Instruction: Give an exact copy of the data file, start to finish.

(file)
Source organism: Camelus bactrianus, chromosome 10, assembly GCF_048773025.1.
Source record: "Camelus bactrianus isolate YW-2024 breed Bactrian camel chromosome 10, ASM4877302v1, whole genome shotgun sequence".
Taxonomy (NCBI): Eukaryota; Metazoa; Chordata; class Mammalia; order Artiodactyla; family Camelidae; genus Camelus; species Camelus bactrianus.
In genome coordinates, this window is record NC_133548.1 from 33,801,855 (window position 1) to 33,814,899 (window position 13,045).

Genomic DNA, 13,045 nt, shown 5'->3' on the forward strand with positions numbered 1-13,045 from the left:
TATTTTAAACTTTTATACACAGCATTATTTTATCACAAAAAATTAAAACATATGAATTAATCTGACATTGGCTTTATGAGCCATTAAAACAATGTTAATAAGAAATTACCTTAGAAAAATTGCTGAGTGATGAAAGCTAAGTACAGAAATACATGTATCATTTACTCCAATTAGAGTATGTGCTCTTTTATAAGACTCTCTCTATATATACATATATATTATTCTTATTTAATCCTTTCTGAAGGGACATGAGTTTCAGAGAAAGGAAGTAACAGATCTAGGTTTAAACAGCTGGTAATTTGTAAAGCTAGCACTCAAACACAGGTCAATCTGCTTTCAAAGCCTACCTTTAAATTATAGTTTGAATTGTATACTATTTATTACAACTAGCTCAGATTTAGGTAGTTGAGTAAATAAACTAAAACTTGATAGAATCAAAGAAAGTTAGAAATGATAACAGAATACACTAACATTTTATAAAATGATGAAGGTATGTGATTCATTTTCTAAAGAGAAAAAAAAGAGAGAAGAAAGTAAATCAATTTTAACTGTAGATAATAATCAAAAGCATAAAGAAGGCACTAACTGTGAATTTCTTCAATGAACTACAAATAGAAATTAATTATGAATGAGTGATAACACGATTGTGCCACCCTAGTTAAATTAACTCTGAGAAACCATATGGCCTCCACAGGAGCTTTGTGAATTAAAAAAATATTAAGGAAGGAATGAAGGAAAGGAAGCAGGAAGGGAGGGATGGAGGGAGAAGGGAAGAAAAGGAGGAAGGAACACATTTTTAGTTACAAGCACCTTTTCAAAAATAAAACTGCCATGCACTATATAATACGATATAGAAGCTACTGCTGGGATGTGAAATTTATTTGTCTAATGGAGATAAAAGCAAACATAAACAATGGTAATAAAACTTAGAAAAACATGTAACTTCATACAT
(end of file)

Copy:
Source organism: Camelus bactrianus, chromosome 10, assembly GCF_048773025.1.
Source record: "Camelus bactrianus isolate YW-2024 breed Bactrian camel chromosome 10, ASM4877302v1, whole genome shotgun sequence".
Taxonomy (NCBI): Eukaryota; Metazoa; Chordata; class Mammalia; order Artiodactyla; family Camelidae; genus Camelus; species Camelus bactrianus.
In genome coordinates, this window is record NC_133548.1 from 33,801,855 (window position 1) to 33,814,899 (window position 13,045).

Genomic DNA, 13,045 nt, shown 5'->3' on the forward strand with positions numbered 1-13,045 from the left:
TATTTTAAACTTTTATACACAGCATTATTTTATCACAAAAAATTAAAACATATGAATTAATCTGACATTGGCTTTATGAGCCATTAAAACAATGTTAATAAGAAATTACCTTAGAAAAATTGCTGAGTGATGAAAGCTAAGTACAGAAATACATGTATCATTTACTCCAATTAGAGTATGTGCTCTTTTATAAGACTCTCTCTATATATACATATATATTATTCTTATTTAATCCTTTCTGAAGGGACATGAGTTTCAGAGAAAGGAAGTAACAGATCTAGGTTTAAACAGCTGGTAATTTGTAAAGCTAGCACTCAAACACAGGTCAATCTGCTTTCAAAGCCTACCTTTAAATTATAGTTTGAATTGTATACTATTTATTACAACTAGCTCAGATTTAGGTAGTTGAGTAAATAAACTAAAACTTGATAGAATCAAAGAAAGTTAGAAATGATAACAGAATACACTAACATTTTATAAAATGATGAAGGTATGTGATTCATTTTCTAAAGAGAAAAAAAAGAGAGAAGAAAGTAAATCAATTTTAACTGTAGATAATAATCAAAAGCATAAAGAAGGCACTAACTGTGAATTTCTTCAATGAACTACAAATAGAAATTAATTATGAATGAGTGATAACACGATTGTGCCACCCTAGTTAAATTAACTCTGAGAAACCATATGGCCTCCACAGGAGCTTTGTGAATTAAAAAAATATTAAGGAAGGAATGAAGGAAAGGAAGCAGGAAGGGAGGGATGGAGGGAGAAGGGAAGAAAAGGAGGAAGGAACACATTTTTAGTTACAAGCACCTTTTCAAAAATAAAACTGCCATGCACTATATAATACGATATAGAAGCTACTGCTGGGATGTGAAATTTATTTGTCTAATGGAGATAAAAGCAAACATAAACAATGGTAATAAAACTTAGAAAAACATGTAACTTCATACAT